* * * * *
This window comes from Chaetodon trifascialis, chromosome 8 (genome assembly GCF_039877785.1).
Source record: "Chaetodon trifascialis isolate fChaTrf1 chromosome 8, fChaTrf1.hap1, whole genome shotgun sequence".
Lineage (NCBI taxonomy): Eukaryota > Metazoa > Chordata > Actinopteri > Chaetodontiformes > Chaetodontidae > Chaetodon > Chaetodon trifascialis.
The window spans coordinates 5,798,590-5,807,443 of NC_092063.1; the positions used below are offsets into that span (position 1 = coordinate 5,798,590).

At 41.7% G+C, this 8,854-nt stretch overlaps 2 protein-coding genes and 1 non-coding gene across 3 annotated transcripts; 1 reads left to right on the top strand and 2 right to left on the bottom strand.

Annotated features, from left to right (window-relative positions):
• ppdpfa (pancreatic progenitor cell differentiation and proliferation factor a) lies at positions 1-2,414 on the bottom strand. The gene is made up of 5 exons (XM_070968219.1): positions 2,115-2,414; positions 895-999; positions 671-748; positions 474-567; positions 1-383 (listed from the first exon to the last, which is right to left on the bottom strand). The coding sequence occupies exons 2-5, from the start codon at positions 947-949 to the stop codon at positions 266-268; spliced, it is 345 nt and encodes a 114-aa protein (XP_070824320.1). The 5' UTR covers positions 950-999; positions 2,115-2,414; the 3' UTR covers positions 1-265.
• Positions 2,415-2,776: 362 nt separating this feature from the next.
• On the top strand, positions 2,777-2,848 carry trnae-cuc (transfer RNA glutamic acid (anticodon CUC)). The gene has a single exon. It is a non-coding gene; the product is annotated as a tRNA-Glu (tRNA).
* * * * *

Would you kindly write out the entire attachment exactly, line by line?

This window comes from Chaetodon trifascialis, chromosome 8 (genome assembly GCF_039877785.1).
Source record: "Chaetodon trifascialis isolate fChaTrf1 chromosome 8, fChaTrf1.hap1, whole genome shotgun sequence".
Lineage (NCBI taxonomy): Eukaryota > Metazoa > Chordata > Actinopteri > Chaetodontiformes > Chaetodontidae > Chaetodon > Chaetodon trifascialis.
The window spans coordinates 5,798,590-5,807,443 of NC_092063.1; the positions used below are offsets into that span (position 1 = coordinate 5,798,590).

At 41.7% G+C, this 8,854-nt stretch overlaps 2 protein-coding genes and 1 non-coding gene across 3 annotated transcripts; 1 reads left to right on the top strand and 2 right to left on the bottom strand.

Annotated features, from left to right (window-relative positions):
• ppdpfa (pancreatic progenitor cell differentiation and proliferation factor a) lies at positions 1-2,414 on the bottom strand. The gene is made up of 5 exons (XM_070968219.1): positions 2,115-2,414; positions 895-999; positions 671-748; positions 474-567; positions 1-383 (listed from the first exon to the last, which is right to left on the bottom strand). The coding sequence occupies exons 2-5, from the start codon at positions 947-949 to the stop codon at positions 266-268; spliced, it is 345 nt and encodes a 114-aa protein (XP_070824320.1). The 5' UTR covers positions 950-999; positions 2,115-2,414; the 3' UTR covers positions 1-265.
• Positions 2,415-2,776: 362 nt separating this feature from the next.
• On the top strand, positions 2,777-2,848 carry trnae-cuc (transfer RNA glutamic acid (anticodon CUC)). The gene has a single exon. It is a non-coding gene; the product is annotated as a tRNA-Glu (tRNA).